Other hardcover publishers also got involved in the publishing of translations from Latin America. Harper & Row published works by Reinaldo Arenas, Mario Benedetti, G. Cabrera Infante, Gabriel Garcia Marquez, and Mario Vargas Llosa.  E.P. Dutton not only published 10 books by Jorge Luis Borges in 13 years, they also brought to the United States translations of the work of Adolfo Bioy Casares, Jose Marmol, Manuel Puig, and Severo Sarduy to name a few. Farrar, Straus & Giroux offered works by Maria-Luisa Bombal, Carlos Fuentes, Jose Lezama Lima, Pablo Neruda, and Gustavo Sainz.

               

   There was however no paperback publisher to equal Avon's Bard imprint when it came to publishing Latin American literature in translation in this country. The range of their list was extraordinary - Luis Rafael Sanchez from Puerto Rico; Miguel Angel Asturias, the late Guatemalan novelist, poet and diplomat who won the 1967 Nobel Prize for Literature; Jorge Amado from Brazil; Machado de Assis, the 19th-century Brazilian novelist; Demetrio Aguilera Malta of Ecuador; Reinaldo Arenas , G. Cabrera Infante, and Alejo Carpentier from Cuba; Mario Vargas Llosa from Peru; Ivan Angelo, Ignacio De Loyola Brandao, Paulo Emilio Salles Gomes, Rachel De Queiroz, Marcio Souza, and Lygia Fagundes Telles from Brazil, all of whose books were published in this country by Bard as paperback originals.

 

   The first Avon Bard paperback original was The Emperor of the Amazon by the Brazilian writer, Marcio Souza. The book was translated by Thomas Colchie, who was at the time the literary agent for Mr. Souza as well as a number of other Latin American authors. Thomas Colchie had even planned a new translation of The Devil to Pay in the Backlands by Joao Guimaraes Rosa of Brazil, but that unfortunately for American readers never quite materialized.  By 1982 the Avon Bard list had published 22 titles by Latin American writers and reviews were generally good for the series. As these translated titles became more widely available in inexpensive paperback editions, the market for them expanded. Many of the books on the Bard list had print runs at the time of around 16,000 copies, not especially ambitious for a mass market paperback title.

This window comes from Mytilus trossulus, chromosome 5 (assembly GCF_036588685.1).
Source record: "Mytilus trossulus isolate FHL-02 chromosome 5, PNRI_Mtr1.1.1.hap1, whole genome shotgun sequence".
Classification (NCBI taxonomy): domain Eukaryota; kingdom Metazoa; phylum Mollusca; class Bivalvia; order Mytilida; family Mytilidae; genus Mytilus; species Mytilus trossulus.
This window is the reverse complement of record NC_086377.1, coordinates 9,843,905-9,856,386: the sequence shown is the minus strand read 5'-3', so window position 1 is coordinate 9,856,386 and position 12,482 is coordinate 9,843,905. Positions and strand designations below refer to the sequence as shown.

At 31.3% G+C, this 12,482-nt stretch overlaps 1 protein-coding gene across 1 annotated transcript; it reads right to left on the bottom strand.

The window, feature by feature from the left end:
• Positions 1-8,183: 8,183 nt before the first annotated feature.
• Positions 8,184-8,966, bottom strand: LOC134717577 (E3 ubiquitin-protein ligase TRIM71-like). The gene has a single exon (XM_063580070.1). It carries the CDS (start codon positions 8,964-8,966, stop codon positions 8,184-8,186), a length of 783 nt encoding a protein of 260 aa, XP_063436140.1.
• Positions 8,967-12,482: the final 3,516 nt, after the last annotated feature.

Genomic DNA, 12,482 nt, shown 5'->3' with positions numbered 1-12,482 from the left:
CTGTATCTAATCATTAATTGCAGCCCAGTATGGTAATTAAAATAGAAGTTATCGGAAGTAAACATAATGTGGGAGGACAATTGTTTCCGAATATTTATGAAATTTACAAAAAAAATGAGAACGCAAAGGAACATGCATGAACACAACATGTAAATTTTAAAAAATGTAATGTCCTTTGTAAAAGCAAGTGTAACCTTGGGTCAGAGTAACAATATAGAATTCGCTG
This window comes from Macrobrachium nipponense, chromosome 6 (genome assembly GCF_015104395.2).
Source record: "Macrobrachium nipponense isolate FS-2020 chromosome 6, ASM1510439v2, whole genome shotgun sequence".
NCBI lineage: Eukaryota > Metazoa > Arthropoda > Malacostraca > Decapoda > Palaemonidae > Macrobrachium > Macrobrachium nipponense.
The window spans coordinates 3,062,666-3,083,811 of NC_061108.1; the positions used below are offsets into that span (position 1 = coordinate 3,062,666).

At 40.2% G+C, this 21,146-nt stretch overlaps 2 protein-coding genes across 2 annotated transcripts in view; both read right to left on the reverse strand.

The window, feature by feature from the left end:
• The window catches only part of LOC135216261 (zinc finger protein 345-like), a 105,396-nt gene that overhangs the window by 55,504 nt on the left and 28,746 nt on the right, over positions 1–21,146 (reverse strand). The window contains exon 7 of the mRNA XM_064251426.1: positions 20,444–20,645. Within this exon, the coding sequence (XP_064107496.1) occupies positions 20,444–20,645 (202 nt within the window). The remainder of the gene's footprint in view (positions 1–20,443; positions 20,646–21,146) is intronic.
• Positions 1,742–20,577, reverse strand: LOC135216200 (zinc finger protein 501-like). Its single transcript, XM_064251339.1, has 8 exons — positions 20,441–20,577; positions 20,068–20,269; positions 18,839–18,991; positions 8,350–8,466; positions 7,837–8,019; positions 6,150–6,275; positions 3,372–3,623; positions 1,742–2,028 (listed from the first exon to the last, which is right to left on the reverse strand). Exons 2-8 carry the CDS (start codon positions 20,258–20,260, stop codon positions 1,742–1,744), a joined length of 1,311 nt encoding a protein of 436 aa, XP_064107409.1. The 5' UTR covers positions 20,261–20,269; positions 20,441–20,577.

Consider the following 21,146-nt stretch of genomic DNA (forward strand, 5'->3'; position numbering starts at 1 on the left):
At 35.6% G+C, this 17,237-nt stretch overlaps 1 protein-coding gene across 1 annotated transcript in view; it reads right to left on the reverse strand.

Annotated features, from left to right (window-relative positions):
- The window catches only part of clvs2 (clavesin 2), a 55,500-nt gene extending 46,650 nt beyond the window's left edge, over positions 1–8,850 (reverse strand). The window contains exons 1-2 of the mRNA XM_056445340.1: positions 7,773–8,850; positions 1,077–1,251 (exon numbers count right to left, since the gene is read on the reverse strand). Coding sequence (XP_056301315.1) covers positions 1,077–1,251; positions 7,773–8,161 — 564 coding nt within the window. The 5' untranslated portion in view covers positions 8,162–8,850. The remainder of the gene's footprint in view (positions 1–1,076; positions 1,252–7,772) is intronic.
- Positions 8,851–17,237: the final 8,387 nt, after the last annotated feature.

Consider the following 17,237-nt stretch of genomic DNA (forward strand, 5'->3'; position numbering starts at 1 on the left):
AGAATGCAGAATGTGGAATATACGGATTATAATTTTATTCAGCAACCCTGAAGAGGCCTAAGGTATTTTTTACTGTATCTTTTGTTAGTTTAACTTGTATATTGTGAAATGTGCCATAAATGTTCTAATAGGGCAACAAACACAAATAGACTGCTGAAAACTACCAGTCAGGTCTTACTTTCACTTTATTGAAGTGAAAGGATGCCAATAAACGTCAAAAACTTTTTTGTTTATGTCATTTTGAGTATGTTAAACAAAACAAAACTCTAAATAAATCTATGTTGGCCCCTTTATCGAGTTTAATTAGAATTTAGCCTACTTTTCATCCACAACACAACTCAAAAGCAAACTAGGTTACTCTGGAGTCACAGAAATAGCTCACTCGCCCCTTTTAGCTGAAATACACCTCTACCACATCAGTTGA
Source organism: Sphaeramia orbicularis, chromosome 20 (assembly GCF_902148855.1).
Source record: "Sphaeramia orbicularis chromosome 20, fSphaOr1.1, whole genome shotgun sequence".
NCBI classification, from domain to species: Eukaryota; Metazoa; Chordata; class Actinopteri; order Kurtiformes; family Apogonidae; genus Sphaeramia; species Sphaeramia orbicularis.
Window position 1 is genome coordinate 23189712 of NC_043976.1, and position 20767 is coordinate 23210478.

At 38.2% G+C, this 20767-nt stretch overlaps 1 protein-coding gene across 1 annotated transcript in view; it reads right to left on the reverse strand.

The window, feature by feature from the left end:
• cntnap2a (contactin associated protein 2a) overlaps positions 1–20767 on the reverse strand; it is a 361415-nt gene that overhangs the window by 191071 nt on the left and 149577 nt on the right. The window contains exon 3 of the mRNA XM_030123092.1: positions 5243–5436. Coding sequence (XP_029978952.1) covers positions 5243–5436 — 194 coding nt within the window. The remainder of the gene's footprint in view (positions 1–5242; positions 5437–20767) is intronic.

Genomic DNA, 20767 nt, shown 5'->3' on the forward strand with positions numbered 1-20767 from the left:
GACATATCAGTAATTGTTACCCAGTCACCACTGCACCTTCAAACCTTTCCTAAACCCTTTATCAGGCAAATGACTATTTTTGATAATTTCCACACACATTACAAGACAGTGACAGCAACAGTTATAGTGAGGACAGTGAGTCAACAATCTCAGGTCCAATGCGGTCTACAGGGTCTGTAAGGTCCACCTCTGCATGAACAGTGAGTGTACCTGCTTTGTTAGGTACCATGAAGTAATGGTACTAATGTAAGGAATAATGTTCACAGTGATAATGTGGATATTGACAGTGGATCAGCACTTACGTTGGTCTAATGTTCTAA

In 1987, as happens quite often in the publishing world, one imprint was folded into another, and Bard became Discus. You can see this reflected in print on books like Graveyard Of The Angels by Reinaldo Arenas (the title page reads “the Discus Imprint” and “Avon Publishers of Bard, Camelot, Discus and Flare Books”). By May 1988 all mention of Bard as an imprint had disappeared, even though many of the books retained the cover art that had made them so distinctive when originally launched as Bard books. Bard was pretty much dead throughout the late 80s, and early 90s, but in 1998 Avon's publisher, Lou Aronica, announced 'a revival and makeover of its dormant Bard imprint'. By this time however many others were publishing Latin American literature and Avon could no longer or would no longer push themselves in that particular direction as they once had. In July, 1999, When HarperCollins purchased Avon in July 1999, Lou Aronica was let go and the Bard imprint disappeared for good. In spite of this it is undeniable that Avon Bard had a 15-year track record as a remarkably successful publisher of cutting-edge Latin American literature in paperback and created a truly great line of books.

See a listing of individual Avon Bard Latin American titles


Sources cited - 

Campassi, Roberta . 100 Years of Jorge Amado. Publishnewsbrazil. April 10, 2012. http://publishnewsbrazil.com/2012/04/100-years-of-jorge-amado/

 

Donoso, Jose. The Boom In Spanish American Literature: A Personal History. New York. 1977. Columbia University Press.

 

Davis, Kenneth C..  Two-Bit Culture: The Paperbacking of America. Boston. 1984. Houghton Mifflin.

 

McDowell , Edwin. U.S. Is Discovering Latin America's Literature. New York Times.  February 16, 1982.

 

Rabassa, Gregory. If This Be Treason. New York. 2005. New Directions.

 

Sickels, Amy. Gabriel García Márquez: Cultural and Historical Contexts. http://salempress.com/store/pdfs/marquez_critical_insights.pdf

 

Schiffrin, Andre. The Business Of Books: How International Conglomerates Took Over Publishing & Changed The Way We Read.  New York. 2000. Verso.